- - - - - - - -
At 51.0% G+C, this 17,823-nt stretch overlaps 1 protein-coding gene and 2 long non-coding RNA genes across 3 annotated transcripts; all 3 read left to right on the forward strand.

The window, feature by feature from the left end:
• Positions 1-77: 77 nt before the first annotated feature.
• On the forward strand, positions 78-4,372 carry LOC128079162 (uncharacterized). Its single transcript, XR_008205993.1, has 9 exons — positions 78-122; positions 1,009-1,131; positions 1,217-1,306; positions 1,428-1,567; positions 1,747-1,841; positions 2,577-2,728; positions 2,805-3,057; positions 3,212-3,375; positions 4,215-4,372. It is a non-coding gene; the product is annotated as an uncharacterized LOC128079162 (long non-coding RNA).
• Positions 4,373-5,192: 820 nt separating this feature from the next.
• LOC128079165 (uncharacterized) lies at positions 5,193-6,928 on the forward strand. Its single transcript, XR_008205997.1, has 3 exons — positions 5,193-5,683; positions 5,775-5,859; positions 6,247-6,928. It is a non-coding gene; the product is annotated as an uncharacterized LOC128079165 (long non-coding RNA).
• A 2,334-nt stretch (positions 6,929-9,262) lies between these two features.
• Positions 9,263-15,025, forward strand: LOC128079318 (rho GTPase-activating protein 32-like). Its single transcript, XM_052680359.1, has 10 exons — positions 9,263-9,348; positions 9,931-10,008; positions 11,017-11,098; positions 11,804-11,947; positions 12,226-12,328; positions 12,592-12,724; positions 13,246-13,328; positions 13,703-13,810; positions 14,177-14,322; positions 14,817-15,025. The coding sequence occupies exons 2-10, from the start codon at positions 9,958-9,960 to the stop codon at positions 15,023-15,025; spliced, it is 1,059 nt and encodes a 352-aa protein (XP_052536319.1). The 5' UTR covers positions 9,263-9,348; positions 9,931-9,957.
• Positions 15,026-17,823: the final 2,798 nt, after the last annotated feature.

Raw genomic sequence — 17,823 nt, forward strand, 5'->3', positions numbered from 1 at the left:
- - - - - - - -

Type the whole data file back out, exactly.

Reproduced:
At 51.0% G+C, this 17,823-nt stretch overlaps 1 protein-coding gene and 2 long non-coding RNA genes across 3 annotated transcripts; all 3 read left to right on the forward strand.

The window, feature by feature from the left end:
• Positions 1-77: 77 nt before the first annotated feature.
• On the forward strand, positions 78-4,372 carry LOC128079162 (uncharacterized). Its single transcript, XR_008205993.1, has 9 exons — positions 78-122; positions 1,009-1,131; positions 1,217-1,306; positions 1,428-1,567; positions 1,747-1,841; positions 2,577-2,728; positions 2,805-3,057; positions 3,212-3,375; positions 4,215-4,372. It is a non-coding gene; the product is annotated as an uncharacterized LOC128079162 (long non-coding RNA).
• Positions 4,373-5,192: 820 nt separating this feature from the next.
• LOC128079165 (uncharacterized) lies at positions 5,193-6,928 on the forward strand. Its single transcript, XR_008205997.1, has 3 exons — positions 5,193-5,683; positions 5,775-5,859; positions 6,247-6,928. It is a non-coding gene; the product is annotated as an uncharacterized LOC128079165 (long non-coding RNA).
• A 2,334-nt stretch (positions 6,929-9,262) lies between these two features.
• Positions 9,263-15,025, forward strand: LOC128079318 (rho GTPase-activating protein 32-like). Its single transcript, XM_052680359.1, has 10 exons — positions 9,263-9,348; positions 9,931-10,008; positions 11,017-11,098; positions 11,804-11,947; positions 12,226-12,328; positions 12,592-12,724; positions 13,246-13,328; positions 13,703-13,810; positions 14,177-14,322; positions 14,817-15,025. The coding sequence occupies exons 2-10, from the start codon at positions 9,958-9,960 to the stop codon at positions 15,023-15,025; spliced, it is 1,059 nt and encodes a 352-aa protein (XP_052536319.1). The 5' UTR covers positions 9,263-9,348; positions 9,931-9,957.
• Positions 15,026-17,823: the final 2,798 nt, after the last annotated feature.

Raw genomic sequence — 17,823 nt, forward strand, 5'->3', positions numbered from 1 at the left: